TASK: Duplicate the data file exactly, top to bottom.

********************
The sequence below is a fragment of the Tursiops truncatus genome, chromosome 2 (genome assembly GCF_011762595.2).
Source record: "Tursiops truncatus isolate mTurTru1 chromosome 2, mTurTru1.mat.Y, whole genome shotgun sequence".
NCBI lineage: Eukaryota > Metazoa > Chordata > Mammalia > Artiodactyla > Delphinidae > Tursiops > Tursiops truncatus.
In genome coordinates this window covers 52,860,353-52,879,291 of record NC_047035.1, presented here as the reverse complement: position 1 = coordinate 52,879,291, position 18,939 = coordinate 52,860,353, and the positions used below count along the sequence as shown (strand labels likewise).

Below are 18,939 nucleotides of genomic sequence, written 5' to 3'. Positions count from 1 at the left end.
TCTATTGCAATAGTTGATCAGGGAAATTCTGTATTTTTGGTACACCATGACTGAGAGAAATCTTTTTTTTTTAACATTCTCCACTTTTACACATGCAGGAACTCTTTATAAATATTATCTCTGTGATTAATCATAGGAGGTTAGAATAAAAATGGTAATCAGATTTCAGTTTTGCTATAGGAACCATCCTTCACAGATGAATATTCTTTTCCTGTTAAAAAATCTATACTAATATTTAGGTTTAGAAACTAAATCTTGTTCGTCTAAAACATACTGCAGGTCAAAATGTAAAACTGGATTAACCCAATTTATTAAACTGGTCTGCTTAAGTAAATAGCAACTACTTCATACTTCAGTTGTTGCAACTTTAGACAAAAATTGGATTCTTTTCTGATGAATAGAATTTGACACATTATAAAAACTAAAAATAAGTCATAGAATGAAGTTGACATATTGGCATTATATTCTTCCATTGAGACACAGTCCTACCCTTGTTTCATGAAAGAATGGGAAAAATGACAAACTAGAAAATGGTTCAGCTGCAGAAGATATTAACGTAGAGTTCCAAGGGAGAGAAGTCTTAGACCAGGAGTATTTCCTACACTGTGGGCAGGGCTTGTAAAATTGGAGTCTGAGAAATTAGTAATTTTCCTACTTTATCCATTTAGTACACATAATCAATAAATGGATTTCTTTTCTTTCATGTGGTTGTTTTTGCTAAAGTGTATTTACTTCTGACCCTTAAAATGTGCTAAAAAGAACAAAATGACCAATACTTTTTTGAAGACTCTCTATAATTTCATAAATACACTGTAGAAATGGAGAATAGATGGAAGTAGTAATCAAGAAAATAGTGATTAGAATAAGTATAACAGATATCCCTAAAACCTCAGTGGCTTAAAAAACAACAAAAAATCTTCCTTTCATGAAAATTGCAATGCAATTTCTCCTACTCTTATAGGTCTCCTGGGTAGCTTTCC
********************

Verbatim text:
The sequence below is a fragment of the Tursiops truncatus genome, chromosome 2 (genome assembly GCF_011762595.2).
Source record: "Tursiops truncatus isolate mTurTru1 chromosome 2, mTurTru1.mat.Y, whole genome shotgun sequence".
NCBI lineage: Eukaryota > Metazoa > Chordata > Mammalia > Artiodactyla > Delphinidae > Tursiops > Tursiops truncatus.
In genome coordinates this window covers 52,860,353-52,879,291 of record NC_047035.1, presented here as the reverse complement: position 1 = coordinate 52,879,291, position 18,939 = coordinate 52,860,353, and the positions used below count along the sequence as shown (strand labels likewise).

Below are 18,939 nucleotides of genomic sequence, written 5' to 3'. Positions count from 1 at the left end.
TCTATTGCAATAGTTGATCAGGGAAATTCTGTATTTTTGGTACACCATGACTGAGAGAAATCTTTTTTTTTTAACATTCTCCACTTTTACACATGCAGGAACTCTTTATAAATATTATCTCTGTGATTAATCATAGGAGGTTAGAATAAAAATGGTAATCAGATTTCAGTTTTGCTATAGGAACCATCCTTCACAGATGAATATTCTTTTCCTGTTAAAAAATCTATACTAATATTTAGGTTTAGAAACTAAATCTTGTTCGTCTAAAACATACTGCAGGTCAAAATGTAAAACTGGATTAACCCAATTTATTAAACTGGTCTGCTTAAGTAAATAGCAACTACTTCATACTTCAGTTGTTGCAACTTTAGACAAAAATTGGATTCTTTTCTGATGAATAGAATTTGACACATTATAAAAACTAAAAATAAGTCATAGAATGAAGTTGACATATTGGCATTATATTCTTCCATTGAGACACAGTCCTACCCTTGTTTCATGAAAGAATGGGAAAAATGACAAACTAGAAAATGGTTCAGCTGCAGAAGATATTAACGTAGAGTTCCAAGGGAGAGAAGTCTTAGACCAGGAGTATTTCCTACACTGTGGGCAGGGCTTGTAAAATTGGAGTCTGAGAAATTAGTAATTTTCCTACTTTATCCATTTAGTACACATAATCAATAAATGGATTTCTTTTCTTTCATGTGGTTGTTTTTGCTAAAGTGTATTTACTTCTGACCCTTAAAATGTGCTAAAAAGAACAAAATGACCAATACTTTTTTGAAGACTCTCTATAATTTCATAAATACACTGTAGAAATGGAGAATAGATGGAAGTAGTAATCAAGAAAATAGTGATTAGAATAAGTATAACAGATATCCCTAAAACCTCAGTGGCTTAAAAAACAACAAAAAATCTTCCTTTCATGAAAATTGCAATGCAATTTCTCCTACTCTTATAGGTCTCCTGGGTAGCTTTCC